Even when students have limited practice time, I think there are benefits to continuing piano lessons. Playing a musical instrument can provide an important emotional and creative outlet for students during the stressful high school years. In addition to the life-long skills of self-discipline, problem-solving, and creative thinking that learning to play piano provide, the musical skills students learn at the piano can be enjoyed for years to come as well. For example, your students might wish to play for their church or community choir or to help their own children practice piano one day! Finally, participation in piano lessons looks great on those college applications your students are working so hard on.
So, how do we best help these students, who have a desire to play piano and want to continue lessons, but have a limited amount of practice time? Read on for my tips for teaching busy teens!
If you’ve read some of my previous articles on student motivation and setting goals (like HERE and HERE), you know that I am a big fan of “easy wins”--repertoire that is just beyond sight-reading level that serves to motivate students and introduce them to a wide variety of repertoire quickly.
I think these easy wins are especially important for busy teens, who want to get the most “bang for their buck” in piano lessons by working on music that can be learned quickly. So, with these students, I like to offer lots of easier repertoire from a wide variety of genres, so they get a chance to explore a range of musical styles. I also take into consideration students’ individual goals for piano and encourage them to keep a “wish list” of pieces they would like to learn.
Tip #2: Help students make the most of their limited practice time.
In addition to setting small, achievable goals, it is important to help students make the most of their limited practice time. Teach students how to practice efficiently by breaking pieces into sections and isolating tricky passages. Help students find a consistent practice time that works for their busy schedules--sometimes practicing in two shorter sessions each day works better than trying to practice in one long session. Encourage students to schedule their practice time like a daily appointment and set reminders for themselves on their phones or other devices.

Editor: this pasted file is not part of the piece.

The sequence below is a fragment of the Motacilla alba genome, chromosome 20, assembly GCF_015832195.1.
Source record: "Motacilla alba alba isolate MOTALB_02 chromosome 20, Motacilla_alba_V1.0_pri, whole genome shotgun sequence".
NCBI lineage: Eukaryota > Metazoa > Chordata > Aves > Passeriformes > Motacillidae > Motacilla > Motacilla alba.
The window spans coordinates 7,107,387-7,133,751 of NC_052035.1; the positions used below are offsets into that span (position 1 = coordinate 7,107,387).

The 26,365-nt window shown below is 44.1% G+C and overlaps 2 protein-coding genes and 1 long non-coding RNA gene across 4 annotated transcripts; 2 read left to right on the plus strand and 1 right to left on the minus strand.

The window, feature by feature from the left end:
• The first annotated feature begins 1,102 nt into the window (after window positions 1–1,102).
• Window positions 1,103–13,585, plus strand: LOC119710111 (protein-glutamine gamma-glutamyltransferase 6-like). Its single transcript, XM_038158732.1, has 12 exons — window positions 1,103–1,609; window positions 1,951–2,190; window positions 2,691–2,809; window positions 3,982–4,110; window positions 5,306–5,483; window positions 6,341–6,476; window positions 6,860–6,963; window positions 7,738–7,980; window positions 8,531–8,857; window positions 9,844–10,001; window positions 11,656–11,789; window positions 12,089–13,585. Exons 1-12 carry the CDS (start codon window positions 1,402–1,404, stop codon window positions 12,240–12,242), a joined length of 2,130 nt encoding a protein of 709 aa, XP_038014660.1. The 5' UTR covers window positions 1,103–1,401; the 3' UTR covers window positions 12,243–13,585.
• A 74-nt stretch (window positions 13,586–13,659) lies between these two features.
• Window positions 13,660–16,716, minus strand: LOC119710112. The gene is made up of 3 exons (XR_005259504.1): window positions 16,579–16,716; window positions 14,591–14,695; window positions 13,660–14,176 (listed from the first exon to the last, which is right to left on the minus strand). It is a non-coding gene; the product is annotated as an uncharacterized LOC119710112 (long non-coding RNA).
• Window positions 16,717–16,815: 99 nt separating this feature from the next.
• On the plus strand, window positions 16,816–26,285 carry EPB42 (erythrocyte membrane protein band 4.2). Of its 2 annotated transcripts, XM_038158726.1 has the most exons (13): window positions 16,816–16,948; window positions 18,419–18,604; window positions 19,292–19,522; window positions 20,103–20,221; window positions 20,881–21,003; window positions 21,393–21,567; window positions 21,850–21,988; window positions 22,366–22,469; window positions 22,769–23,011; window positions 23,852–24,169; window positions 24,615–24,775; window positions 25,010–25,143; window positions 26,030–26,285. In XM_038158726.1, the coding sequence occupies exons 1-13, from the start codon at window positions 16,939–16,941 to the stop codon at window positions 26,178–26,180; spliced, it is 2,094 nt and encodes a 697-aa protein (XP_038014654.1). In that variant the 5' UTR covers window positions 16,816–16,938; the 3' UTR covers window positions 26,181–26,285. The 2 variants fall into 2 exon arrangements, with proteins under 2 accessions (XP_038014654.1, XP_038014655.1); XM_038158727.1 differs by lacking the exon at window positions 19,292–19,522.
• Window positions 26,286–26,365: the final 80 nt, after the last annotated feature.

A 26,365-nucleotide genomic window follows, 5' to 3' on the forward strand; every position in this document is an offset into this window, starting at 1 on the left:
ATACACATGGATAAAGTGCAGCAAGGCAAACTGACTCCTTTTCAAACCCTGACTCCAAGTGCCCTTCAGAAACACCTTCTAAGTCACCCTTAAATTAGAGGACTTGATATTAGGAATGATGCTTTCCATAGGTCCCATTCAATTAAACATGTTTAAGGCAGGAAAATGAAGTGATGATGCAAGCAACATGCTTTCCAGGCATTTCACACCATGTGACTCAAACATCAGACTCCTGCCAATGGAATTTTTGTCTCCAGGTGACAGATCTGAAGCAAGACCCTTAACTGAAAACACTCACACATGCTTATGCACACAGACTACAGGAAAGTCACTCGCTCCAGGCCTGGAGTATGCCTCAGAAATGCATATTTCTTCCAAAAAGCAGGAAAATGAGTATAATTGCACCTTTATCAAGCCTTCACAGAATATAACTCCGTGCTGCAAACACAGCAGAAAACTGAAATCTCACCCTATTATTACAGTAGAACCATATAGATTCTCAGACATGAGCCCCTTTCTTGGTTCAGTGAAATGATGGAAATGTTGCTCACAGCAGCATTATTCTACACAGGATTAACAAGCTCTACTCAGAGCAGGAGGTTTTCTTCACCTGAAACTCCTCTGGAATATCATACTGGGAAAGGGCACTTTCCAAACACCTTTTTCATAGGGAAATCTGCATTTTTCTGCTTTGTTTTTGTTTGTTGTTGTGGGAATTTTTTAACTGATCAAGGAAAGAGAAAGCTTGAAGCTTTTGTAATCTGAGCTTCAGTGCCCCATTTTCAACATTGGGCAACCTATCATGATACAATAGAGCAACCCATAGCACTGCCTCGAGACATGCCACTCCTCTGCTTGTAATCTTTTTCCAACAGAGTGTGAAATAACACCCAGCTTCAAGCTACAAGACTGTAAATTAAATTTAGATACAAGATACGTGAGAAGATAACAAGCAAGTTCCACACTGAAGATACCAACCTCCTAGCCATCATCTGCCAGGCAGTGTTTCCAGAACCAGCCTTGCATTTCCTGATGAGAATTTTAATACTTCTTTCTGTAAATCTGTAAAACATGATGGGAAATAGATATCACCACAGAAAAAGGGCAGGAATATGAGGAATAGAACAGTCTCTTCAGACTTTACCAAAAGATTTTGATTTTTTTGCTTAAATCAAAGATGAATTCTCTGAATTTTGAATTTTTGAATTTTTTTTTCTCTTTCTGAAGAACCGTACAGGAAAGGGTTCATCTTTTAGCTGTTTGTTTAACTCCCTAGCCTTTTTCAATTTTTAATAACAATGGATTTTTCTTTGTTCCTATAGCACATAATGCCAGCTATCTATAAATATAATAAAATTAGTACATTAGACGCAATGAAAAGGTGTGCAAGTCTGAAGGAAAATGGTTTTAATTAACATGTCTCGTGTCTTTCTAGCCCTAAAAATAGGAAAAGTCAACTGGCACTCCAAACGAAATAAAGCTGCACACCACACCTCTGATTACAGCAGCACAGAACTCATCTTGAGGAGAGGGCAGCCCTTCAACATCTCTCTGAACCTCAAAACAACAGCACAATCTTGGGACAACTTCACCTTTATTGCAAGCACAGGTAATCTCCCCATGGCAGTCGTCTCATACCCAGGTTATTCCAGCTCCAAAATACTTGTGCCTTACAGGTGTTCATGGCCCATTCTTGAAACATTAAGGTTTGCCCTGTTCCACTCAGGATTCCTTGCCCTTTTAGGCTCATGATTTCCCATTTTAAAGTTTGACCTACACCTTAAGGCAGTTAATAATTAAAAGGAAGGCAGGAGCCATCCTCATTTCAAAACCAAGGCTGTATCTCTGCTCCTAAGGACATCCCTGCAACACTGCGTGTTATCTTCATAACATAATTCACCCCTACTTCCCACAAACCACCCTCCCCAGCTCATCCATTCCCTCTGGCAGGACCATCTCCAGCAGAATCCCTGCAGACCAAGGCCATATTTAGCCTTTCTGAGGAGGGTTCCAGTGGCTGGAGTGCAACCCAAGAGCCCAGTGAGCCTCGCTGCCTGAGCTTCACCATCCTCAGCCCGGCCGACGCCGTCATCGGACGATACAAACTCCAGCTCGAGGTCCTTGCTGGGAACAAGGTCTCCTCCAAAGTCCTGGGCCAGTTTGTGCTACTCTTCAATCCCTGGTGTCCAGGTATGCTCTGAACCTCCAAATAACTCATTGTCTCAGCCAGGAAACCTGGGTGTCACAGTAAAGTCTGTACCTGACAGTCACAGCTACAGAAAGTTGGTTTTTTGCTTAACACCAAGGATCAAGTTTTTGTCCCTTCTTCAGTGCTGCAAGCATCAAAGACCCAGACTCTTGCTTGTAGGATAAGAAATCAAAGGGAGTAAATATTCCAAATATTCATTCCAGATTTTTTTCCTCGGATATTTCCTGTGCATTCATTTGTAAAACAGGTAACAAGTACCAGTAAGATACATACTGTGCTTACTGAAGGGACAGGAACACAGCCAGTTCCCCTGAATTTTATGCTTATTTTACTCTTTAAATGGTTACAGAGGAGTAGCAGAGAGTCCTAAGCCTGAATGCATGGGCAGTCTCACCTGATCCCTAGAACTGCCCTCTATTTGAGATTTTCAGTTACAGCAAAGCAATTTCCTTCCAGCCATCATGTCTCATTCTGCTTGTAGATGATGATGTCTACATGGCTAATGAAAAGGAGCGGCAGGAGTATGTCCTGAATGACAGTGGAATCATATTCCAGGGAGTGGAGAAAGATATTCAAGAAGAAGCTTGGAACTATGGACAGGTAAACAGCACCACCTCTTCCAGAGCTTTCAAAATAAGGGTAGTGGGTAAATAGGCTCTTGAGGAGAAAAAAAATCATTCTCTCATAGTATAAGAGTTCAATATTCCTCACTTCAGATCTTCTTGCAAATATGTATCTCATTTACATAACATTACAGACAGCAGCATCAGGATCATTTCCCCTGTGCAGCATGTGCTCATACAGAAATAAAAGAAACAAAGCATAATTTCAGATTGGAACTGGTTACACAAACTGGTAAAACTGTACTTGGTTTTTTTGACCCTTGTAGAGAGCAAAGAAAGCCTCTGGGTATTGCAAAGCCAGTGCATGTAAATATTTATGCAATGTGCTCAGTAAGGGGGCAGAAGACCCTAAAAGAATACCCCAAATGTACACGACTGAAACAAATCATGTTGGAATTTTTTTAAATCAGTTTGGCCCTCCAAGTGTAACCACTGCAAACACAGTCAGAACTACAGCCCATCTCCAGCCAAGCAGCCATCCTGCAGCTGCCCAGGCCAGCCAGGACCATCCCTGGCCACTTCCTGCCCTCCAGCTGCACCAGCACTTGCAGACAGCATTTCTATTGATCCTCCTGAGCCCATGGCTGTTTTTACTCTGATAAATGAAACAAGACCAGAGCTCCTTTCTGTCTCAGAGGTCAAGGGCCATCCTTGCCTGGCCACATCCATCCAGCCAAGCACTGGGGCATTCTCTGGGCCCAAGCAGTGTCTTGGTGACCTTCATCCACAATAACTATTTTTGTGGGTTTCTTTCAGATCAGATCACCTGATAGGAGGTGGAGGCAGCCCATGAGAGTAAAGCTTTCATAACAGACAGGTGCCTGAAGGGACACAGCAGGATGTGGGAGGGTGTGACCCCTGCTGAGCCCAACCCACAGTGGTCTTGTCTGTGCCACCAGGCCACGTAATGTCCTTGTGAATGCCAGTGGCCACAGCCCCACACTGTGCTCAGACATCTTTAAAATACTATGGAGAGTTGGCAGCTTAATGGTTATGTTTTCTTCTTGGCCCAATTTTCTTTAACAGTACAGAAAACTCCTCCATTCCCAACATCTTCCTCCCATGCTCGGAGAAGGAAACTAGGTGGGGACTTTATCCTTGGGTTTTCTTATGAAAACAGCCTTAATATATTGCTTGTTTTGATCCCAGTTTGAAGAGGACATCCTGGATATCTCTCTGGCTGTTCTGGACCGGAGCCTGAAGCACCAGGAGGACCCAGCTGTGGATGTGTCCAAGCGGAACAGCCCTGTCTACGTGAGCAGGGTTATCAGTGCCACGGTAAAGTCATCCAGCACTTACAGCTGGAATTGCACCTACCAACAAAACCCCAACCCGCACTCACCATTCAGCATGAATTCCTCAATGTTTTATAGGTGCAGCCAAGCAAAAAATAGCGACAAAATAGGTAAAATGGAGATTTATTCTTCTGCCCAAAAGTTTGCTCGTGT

Tip #3: Devote lesson time to building musicianship skills.
A question I often ask myself, especially when working with teens, is this: what skills can I teach these students that will benefit them the most ten years from now? There are several musicianship skills that I think are especially important for teens because they prepare students for a lifetime of music-making:
- Sight-reading/practice skills: does my student know how to play through and practice a new piece of music independently?
- Playing by ear and harmonizing simple melodies: can my student sit down at the piano and play a tune like “Happy Birthday” or “Deck the Halls” by ear, with simple harmony?
- Improvisation: can students sit down at the piano and play for their own enjoyment by improvising on a simple chord progression?
- Lead sheet/chord chart playing: can students read from a lead sheet or chord chart well enough to play along with their friends who play other instruments?
- Accompanying: can my student play a simple ensemble piece well enough to accompany a soloist or choir?
Tip #4: Encourage activities that promote music appreciation and don’t require practice time.
There are several activities that you can encourage your students to do that don’t require any outside practice time! A few of my favorites:
- Go to Spotify (or your streaming music service of choice) and listen to a playlist of piano or orchestral music while doing homework or studying. I often give my students composer names or piece suggestions as a starting point, and they enjoy discovering new music on these playlists.
- Learn about music history. Encourage your students to research a famous composer, learn the history behind one of their favorite pieces, or read about a specific period of music history. This is also a great activity to do together in lessons--for example, you might listen to a piece by Debussy, look at examples of Impressionist artwork, and discuss how art influenced the music that was written during that time period.
- Attend concerts or watch performances online. Before the current pandemic, there were often several free concerts a year in my area that I encouraged students to attend--either at local universities, through my local teaching association, or at our local arts center. Now that live concerts have been put on hold, encourage students to look for online concerts instead. Many professional musicians and arts organizations are streaming free, online concerts regularly. Do a Google search for “free streaming concerts” and you can find lots of options. There are also thousands of wonderful performances by well-known concert pianists available on YouTube--I often encourage my students to find two different performances of the same piece to compare and contrast.
What do you think? What are your top tips for working with busy teen students who have limited practice time? I’d love to hear your ideas in the comments!